Kevin Patel, DMD
Sheena Neil, DMD
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Invisalign Clear Retainers
From the American Academy of Orthodontists
“Invisible braces” are here. Dentists call them “clear aligners.” Consumers may call them “Invisalign” (a brand name that’s become a generic term, like Kleenex, even though several companies make clear aligners). Aligners are one of many technological advancements that have made orthodontic treatment less conspicuous, and one of many “appliances” orthodontists use to move teeth and align jaws to create a healthy, beautiful smile.
How Aligners Work
Like traditional braces, aligners are designed to move teeth a little at a time. Before treatment begins, the dentist will examine the patient, and take diagnostic records including x-rays, photographs, and impressions or digital scans of the teeth. From that information, the orthodontist can arrive at a diagnosis, and then work within the aligner software to design your smile and plan the treatment process – which tooth moves where, and in what order – guiding teeth into healthy positions. Remember, this is all of the teeth – not just the few that are seen when someone smiles. The goal is a healthy “bite” – top and bottom teeth that fit together properly. Moving teeth is a complex biological process and needs start-to-finish supervision by a dentist or orthodontist certified for treatment. Most people see their dentist for a check-up about every six-to-ten weeks.
With the end goal in mind, a series of plastic aligners are created using the patient’s initial impressions or digital scans as the starting point. The aligners are plastic replicas of your teeth. Wearing them puts gentle pressure on the teeth, ever-so-slightly repositioning them. It is recommended aligners be worn 22 hours a day, or as prescribed by the orthodontist. Each set of aligners is worn for a week or two before going to the next set. Over time, teeth reach their ideal places, according to the orthodontist’s plan. The total number of aligners will vary by the needs of each patient. As with traditional braces, patients will need to wear retainers after their teeth reach their new positions.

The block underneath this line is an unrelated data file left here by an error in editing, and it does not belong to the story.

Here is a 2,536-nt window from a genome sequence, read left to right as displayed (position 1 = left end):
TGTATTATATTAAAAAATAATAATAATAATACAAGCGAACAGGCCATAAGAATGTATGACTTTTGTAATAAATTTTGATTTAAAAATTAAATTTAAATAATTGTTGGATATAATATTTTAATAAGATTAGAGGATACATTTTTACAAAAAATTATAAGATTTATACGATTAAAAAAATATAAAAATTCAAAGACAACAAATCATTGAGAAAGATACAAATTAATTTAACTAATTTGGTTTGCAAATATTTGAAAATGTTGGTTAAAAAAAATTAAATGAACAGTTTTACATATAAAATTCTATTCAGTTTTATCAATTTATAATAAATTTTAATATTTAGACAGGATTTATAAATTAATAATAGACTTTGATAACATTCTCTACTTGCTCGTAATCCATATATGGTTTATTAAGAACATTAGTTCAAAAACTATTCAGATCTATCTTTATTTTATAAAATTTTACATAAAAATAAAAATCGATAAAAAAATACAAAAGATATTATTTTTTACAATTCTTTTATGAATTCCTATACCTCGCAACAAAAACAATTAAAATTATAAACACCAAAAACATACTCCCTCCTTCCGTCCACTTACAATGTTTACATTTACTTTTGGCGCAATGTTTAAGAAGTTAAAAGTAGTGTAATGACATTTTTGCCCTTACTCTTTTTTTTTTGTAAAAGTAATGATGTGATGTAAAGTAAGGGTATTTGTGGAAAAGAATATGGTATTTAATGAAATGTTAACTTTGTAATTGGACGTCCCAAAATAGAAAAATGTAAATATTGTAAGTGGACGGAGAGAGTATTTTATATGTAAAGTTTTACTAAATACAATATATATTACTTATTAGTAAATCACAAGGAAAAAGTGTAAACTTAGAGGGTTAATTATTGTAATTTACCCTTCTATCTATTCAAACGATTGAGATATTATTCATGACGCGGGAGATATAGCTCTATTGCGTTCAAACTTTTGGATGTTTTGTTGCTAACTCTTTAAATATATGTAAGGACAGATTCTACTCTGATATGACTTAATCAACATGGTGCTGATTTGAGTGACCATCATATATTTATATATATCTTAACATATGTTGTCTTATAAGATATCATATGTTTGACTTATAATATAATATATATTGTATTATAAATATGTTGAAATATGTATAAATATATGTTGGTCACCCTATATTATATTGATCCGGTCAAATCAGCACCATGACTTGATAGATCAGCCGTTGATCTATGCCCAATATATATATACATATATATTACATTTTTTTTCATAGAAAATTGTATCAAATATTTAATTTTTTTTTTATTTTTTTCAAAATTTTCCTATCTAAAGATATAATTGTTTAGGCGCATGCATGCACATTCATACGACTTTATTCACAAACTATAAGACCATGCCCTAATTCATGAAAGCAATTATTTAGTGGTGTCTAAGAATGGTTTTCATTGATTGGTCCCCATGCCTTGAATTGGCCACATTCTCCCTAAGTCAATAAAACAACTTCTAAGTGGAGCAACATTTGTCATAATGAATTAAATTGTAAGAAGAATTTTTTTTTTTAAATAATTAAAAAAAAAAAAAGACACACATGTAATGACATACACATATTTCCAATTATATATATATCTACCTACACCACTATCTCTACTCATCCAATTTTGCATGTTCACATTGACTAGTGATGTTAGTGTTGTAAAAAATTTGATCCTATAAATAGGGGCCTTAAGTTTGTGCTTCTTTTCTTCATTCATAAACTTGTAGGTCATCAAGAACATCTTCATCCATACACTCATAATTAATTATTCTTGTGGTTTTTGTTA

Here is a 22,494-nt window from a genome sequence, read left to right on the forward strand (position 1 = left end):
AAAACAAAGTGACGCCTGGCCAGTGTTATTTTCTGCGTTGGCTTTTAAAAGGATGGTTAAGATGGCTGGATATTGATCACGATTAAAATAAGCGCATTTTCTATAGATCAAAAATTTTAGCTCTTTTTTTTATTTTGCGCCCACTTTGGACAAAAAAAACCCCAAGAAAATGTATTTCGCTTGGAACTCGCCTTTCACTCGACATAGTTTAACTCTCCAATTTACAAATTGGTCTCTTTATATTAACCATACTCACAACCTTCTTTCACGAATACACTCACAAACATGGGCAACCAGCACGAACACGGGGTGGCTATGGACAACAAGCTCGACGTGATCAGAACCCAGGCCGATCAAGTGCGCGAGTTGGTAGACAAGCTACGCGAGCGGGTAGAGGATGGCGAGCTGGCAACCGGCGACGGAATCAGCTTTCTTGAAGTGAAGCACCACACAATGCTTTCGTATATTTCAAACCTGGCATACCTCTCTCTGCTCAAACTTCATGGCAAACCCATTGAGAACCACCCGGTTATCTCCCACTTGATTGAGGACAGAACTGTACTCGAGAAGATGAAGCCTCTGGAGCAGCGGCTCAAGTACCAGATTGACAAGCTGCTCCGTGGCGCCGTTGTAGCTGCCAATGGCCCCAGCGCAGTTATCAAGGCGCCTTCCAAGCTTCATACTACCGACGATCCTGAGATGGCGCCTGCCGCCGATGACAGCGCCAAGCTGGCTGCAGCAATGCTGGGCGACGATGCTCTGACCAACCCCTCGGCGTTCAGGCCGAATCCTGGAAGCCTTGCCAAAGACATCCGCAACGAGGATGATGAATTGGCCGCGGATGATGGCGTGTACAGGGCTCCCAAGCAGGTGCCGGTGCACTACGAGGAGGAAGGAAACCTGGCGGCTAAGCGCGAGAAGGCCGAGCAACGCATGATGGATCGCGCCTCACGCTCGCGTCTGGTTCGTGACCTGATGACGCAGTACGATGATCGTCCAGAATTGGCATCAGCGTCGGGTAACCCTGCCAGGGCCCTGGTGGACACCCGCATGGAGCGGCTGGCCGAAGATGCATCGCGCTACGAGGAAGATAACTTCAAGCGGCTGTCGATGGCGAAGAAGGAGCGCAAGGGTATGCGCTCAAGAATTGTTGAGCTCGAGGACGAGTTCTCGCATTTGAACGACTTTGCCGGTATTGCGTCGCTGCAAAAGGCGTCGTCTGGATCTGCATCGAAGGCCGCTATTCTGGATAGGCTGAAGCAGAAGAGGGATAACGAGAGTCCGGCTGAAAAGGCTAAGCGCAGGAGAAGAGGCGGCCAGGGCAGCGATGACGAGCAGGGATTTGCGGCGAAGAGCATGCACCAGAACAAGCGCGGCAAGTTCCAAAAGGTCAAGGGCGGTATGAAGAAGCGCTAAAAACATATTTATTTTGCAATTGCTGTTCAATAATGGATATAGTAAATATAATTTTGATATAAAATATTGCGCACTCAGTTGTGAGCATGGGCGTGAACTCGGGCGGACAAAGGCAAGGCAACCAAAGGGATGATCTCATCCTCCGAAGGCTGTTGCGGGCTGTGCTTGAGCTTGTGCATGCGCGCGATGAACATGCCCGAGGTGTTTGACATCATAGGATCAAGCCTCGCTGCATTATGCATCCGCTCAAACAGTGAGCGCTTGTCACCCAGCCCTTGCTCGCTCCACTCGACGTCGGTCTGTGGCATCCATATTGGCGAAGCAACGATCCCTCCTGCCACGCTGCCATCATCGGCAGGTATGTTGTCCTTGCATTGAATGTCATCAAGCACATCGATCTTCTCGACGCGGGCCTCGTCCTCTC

Pros and Cons of Aligners
Besides being next-to-invisible, many patients appreciate that aligners are removable. Take them out to eat, to brush and floss, or for short periods for work or social situations.
Aligners may not be the right “appliance” to correct every kind of orthodontic problem. Braces may be necessary for certain kinds of corrections.
With clear aligners, tooth-colored attachments will be placed on the teeth to help the aligners move the teeth. These attachments are removed once treatment is complete.
Care needs to be taken regarding drinks when aligners are in, and anything but tap water should be avoided. Liquid can seep into the aligners, and it stays there, in contact with the teeth, until aligners are removed. This can lead to staining of the aligner and the teeth, and if the liquid contains sugar and/or acid, as found in regular and diet soda pop, cavities can develop. So avoid soda pop, along with flavored water, fruit drinks, sports drinks and energy drinks. Even some bottled water can be acidic!
If you drink something sugary or acidic (a pH below 7.0), be sure to brush thoroughly before putting your aligners back in. And use fluoride toothpaste – it strengthens teeth.
Because aligners are removable, patients might be tempted to remove them if they experience some discomfort. Aligners can’t work unless they are in the mouth! They can be lost or misplaced when out of the mouth. Make it a habit to slip aligners into their case when they come out of the mouth. Do not place aligners in napkins, in a pocket or a purse. Also keep aligners out of the reach of pets.
If you should lose or damage an aligner, contact your orthodontist immediately for advice on next steps.